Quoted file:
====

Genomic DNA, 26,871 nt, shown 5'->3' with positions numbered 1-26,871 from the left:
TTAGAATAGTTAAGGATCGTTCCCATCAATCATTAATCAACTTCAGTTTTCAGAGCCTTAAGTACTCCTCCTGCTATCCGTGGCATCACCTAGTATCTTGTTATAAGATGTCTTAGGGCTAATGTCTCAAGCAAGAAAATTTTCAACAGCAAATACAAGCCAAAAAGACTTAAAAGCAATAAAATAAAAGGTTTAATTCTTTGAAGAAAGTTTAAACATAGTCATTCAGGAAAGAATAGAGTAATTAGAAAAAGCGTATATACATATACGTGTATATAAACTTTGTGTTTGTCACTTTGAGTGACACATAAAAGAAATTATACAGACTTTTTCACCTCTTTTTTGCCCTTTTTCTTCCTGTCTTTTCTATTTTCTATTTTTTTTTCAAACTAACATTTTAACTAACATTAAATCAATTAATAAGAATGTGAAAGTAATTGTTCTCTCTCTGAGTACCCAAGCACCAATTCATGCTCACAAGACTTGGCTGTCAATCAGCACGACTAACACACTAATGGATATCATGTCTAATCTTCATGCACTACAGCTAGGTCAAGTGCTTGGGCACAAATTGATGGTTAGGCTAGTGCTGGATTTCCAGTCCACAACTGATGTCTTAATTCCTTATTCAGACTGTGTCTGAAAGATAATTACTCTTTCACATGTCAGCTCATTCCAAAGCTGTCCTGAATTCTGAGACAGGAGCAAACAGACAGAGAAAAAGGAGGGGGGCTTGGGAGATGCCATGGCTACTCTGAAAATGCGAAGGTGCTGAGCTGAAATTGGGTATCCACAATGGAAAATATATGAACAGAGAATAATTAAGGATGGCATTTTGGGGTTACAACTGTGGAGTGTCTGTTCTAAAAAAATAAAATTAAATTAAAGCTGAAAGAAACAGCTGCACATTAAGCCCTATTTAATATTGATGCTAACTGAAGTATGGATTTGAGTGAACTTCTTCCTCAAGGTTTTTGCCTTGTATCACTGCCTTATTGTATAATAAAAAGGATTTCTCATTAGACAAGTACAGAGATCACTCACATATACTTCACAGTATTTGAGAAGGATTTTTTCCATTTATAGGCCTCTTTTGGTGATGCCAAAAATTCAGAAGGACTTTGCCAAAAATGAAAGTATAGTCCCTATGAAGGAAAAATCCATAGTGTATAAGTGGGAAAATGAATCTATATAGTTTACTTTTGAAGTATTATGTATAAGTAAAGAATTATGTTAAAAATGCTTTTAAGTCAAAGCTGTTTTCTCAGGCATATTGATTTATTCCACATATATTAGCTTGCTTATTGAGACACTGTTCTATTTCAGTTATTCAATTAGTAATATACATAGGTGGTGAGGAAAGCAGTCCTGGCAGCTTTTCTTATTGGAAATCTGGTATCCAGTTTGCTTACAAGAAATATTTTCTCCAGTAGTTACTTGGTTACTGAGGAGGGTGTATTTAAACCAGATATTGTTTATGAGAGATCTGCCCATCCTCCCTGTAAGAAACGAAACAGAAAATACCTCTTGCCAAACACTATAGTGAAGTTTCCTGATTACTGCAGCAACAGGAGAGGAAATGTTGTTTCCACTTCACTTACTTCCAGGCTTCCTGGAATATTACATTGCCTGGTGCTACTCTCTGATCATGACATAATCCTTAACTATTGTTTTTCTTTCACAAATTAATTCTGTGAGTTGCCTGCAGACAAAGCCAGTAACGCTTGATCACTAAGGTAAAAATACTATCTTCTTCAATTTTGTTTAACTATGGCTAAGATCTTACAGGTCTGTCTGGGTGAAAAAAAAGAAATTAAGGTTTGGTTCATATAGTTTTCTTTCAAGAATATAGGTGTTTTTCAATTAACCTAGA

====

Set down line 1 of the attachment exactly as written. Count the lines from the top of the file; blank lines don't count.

Genomic DNA, 26,871 nt, shown 5'->3' with positions numbered 1-26,871 from the left: